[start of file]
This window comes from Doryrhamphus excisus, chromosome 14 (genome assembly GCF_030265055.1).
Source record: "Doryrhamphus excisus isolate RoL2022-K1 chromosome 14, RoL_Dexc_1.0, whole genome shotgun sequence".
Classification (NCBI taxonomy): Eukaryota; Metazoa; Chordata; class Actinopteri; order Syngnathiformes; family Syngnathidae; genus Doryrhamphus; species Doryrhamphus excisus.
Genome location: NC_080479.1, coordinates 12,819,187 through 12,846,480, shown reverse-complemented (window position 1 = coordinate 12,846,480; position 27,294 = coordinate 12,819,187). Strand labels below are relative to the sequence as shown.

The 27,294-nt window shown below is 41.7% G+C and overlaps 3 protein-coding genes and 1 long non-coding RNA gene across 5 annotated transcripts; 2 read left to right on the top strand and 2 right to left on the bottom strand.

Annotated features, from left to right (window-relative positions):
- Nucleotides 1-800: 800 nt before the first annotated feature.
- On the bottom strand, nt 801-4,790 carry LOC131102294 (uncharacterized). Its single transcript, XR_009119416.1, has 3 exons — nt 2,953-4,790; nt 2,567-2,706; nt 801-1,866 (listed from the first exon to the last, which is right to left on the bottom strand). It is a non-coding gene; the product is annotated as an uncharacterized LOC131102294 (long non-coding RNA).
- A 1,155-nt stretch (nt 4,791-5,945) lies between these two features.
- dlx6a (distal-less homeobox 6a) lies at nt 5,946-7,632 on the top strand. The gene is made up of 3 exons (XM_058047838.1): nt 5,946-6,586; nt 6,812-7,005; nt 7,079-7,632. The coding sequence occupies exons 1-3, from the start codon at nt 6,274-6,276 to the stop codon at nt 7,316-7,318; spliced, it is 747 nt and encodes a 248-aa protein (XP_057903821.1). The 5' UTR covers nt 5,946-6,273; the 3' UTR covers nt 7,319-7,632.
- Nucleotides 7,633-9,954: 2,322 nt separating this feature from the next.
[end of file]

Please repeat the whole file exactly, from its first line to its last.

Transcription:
This window comes from Doryrhamphus excisus, chromosome 14 (genome assembly GCF_030265055.1).
Source record: "Doryrhamphus excisus isolate RoL2022-K1 chromosome 14, RoL_Dexc_1.0, whole genome shotgun sequence".
Classification (NCBI taxonomy): Eukaryota; Metazoa; Chordata; class Actinopteri; order Syngnathiformes; family Syngnathidae; genus Doryrhamphus; species Doryrhamphus excisus.
Genome location: NC_080479.1, coordinates 12,819,187 through 12,846,480, shown reverse-complemented (window position 1 = coordinate 12,846,480; position 27,294 = coordinate 12,819,187). Strand labels below are relative to the sequence as shown.

The 27,294-nt window shown below is 41.7% G+C and overlaps 3 protein-coding genes and 1 long non-coding RNA gene across 5 annotated transcripts; 2 read left to right on the top strand and 2 right to left on the bottom strand.

Annotated features, from left to right (window-relative positions):
- Nucleotides 1-800: 800 nt before the first annotated feature.
- On the bottom strand, nt 801-4,790 carry LOC131102294 (uncharacterized). Its single transcript, XR_009119416.1, has 3 exons — nt 2,953-4,790; nt 2,567-2,706; nt 801-1,866 (listed from the first exon to the last, which is right to left on the bottom strand). It is a non-coding gene; the product is annotated as an uncharacterized LOC131102294 (long non-coding RNA).
- A 1,155-nt stretch (nt 4,791-5,945) lies between these two features.
- dlx6a (distal-less homeobox 6a) lies at nt 5,946-7,632 on the top strand. The gene is made up of 3 exons (XM_058047838.1): nt 5,946-6,586; nt 6,812-7,005; nt 7,079-7,632. The coding sequence occupies exons 1-3, from the start codon at nt 6,274-6,276 to the stop codon at nt 7,316-7,318; spliced, it is 747 nt and encodes a 248-aa protein (XP_057903821.1). The 5' UTR covers nt 5,946-6,273; the 3' UTR covers nt 7,319-7,632.
- Nucleotides 7,633-9,954: 2,322 nt separating this feature from the next.